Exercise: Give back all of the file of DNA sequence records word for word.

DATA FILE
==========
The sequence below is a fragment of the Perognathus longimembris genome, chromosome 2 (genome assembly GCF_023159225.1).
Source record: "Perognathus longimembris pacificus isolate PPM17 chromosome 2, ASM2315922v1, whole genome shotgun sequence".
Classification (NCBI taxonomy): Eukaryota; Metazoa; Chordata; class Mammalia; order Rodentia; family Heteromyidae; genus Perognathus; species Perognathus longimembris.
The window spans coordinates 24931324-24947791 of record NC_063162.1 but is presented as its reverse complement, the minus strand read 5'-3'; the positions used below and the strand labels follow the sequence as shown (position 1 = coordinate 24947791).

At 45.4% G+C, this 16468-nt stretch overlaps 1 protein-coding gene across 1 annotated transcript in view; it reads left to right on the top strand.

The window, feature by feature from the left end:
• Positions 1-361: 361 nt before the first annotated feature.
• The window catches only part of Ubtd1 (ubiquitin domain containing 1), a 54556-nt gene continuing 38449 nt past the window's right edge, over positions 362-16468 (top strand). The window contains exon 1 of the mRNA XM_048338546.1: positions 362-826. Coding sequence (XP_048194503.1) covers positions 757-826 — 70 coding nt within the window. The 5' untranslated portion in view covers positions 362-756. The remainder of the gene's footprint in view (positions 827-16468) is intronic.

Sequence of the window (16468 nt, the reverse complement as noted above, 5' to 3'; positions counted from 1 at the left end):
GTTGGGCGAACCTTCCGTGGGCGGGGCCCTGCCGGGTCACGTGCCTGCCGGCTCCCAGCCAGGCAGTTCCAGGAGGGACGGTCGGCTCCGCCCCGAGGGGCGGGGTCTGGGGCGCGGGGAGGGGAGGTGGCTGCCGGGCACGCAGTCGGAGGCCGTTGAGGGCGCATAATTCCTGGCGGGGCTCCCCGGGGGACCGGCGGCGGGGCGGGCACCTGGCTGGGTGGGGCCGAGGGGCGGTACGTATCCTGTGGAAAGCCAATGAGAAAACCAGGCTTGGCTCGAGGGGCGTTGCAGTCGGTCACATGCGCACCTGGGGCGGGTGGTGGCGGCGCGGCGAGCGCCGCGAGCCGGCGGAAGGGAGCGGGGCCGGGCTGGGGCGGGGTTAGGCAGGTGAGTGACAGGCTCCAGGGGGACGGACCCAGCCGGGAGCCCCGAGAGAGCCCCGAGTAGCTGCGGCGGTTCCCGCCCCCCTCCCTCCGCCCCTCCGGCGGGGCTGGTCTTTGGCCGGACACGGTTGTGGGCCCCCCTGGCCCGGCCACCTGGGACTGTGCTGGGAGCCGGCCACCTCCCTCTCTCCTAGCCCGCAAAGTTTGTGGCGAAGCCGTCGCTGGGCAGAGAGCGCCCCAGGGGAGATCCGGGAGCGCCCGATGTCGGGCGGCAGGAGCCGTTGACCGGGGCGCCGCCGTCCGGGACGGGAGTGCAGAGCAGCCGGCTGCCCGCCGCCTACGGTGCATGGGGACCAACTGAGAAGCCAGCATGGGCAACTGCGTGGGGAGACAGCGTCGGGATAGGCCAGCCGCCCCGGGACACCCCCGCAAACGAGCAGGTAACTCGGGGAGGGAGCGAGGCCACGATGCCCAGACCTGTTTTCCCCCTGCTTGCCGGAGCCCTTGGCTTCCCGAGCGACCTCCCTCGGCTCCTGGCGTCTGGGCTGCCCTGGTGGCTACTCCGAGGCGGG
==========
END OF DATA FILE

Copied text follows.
The sequence below is a fragment of the Perognathus longimembris genome, chromosome 2 (genome assembly GCF_023159225.1).
Source record: "Perognathus longimembris pacificus isolate PPM17 chromosome 2, ASM2315922v1, whole genome shotgun sequence".
Classification (NCBI taxonomy): Eukaryota; Metazoa; Chordata; class Mammalia; order Rodentia; family Heteromyidae; genus Perognathus; species Perognathus longimembris.
The window spans coordinates 24931324-24947791 of record NC_063162.1 but is presented as its reverse complement, the minus strand read 5'-3'; the positions used below and the strand labels follow the sequence as shown (position 1 = coordinate 24947791).

At 45.4% G+C, this 16468-nt stretch overlaps 1 protein-coding gene across 1 annotated transcript in view; it reads left to right on the top strand.

The window, feature by feature from the left end:
• Positions 1-361: 361 nt before the first annotated feature.
• The window catches only part of Ubtd1 (ubiquitin domain containing 1), a 54556-nt gene continuing 38449 nt past the window's right edge, over positions 362-16468 (top strand). The window contains exon 1 of the mRNA XM_048338546.1: positions 362-826. Coding sequence (XP_048194503.1) covers positions 757-826 — 70 coding nt within the window. The 5' untranslated portion in view covers positions 362-756. The remainder of the gene's footprint in view (positions 827-16468) is intronic.

Sequence of the window (16468 nt, the reverse complement as noted above, 5' to 3'; positions counted from 1 at the left end):
GTTGGGCGAACCTTCCGTGGGCGGGGCCCTGCCGGGTCACGTGCCTGCCGGCTCCCAGCCAGGCAGTTCCAGGAGGGACGGTCGGCTCCGCCCCGAGGGGCGGGGTCTGGGGCGCGGGGAGGGGAGGTGGCTGCCGGGCACGCAGTCGGAGGCCGTTGAGGGCGCATAATTCCTGGCGGGGCTCCCCGGGGGACCGGCGGCGGGGCGGGCACCTGGCTGGGTGGGGCCGAGGGGCGGTACGTATCCTGTGGAAAGCCAATGAGAAAACCAGGCTTGGCTCGAGGGGCGTTGCAGTCGGTCACATGCGCACCTGGGGCGGGTGGTGGCGGCGCGGCGAGCGCCGCGAGCCGGCGGAAGGGAGCGGGGCCGGGCTGGGGCGGGGTTAGGCAGGTGAGTGACAGGCTCCAGGGGGACGGACCCAGCCGGGAGCCCCGAGAGAGCCCCGAGTAGCTGCGGCGGTTCCCGCCCCCCTCCCTCCGCCCCTCCGGCGGGGCTGGTCTTTGGCCGGACACGGTTGTGGGCCCCCCTGGCCCGGCCACCTGGGACTGTGCTGGGAGCCGGCCACCTCCCTCTCTCCTAGCCCGCAAAGTTTGTGGCGAAGCCGTCGCTGGGCAGAGAGCGCCCCAGGGGAGATCCGGGAGCGCCCGATGTCGGGCGGCAGGAGCCGTTGACCGGGGCGCCGCCGTCCGGGACGGGAGTGCAGAGCAGCCGGCTGCCCGCCGCCTACGGTGCATGGGGACCAACTGAGAAGCCAGCATGGGCAACTGCGTGGGGAGACAGCGTCGGGATAGGCCAGCCGCCCCGGGACACCCCCGCAAACGAGCAGGTAACTCGGGGAGGGAGCGAGGCCACGATGCCCAGACCTGTTTTCCCCCTGCTTGCCGGAGCCCTTGGCTTCCCGAGCGACCTCCCTCGGCTCCTGGCGTCTGGGCTGCCCTGGTGGCTACTCCGAGGCGGG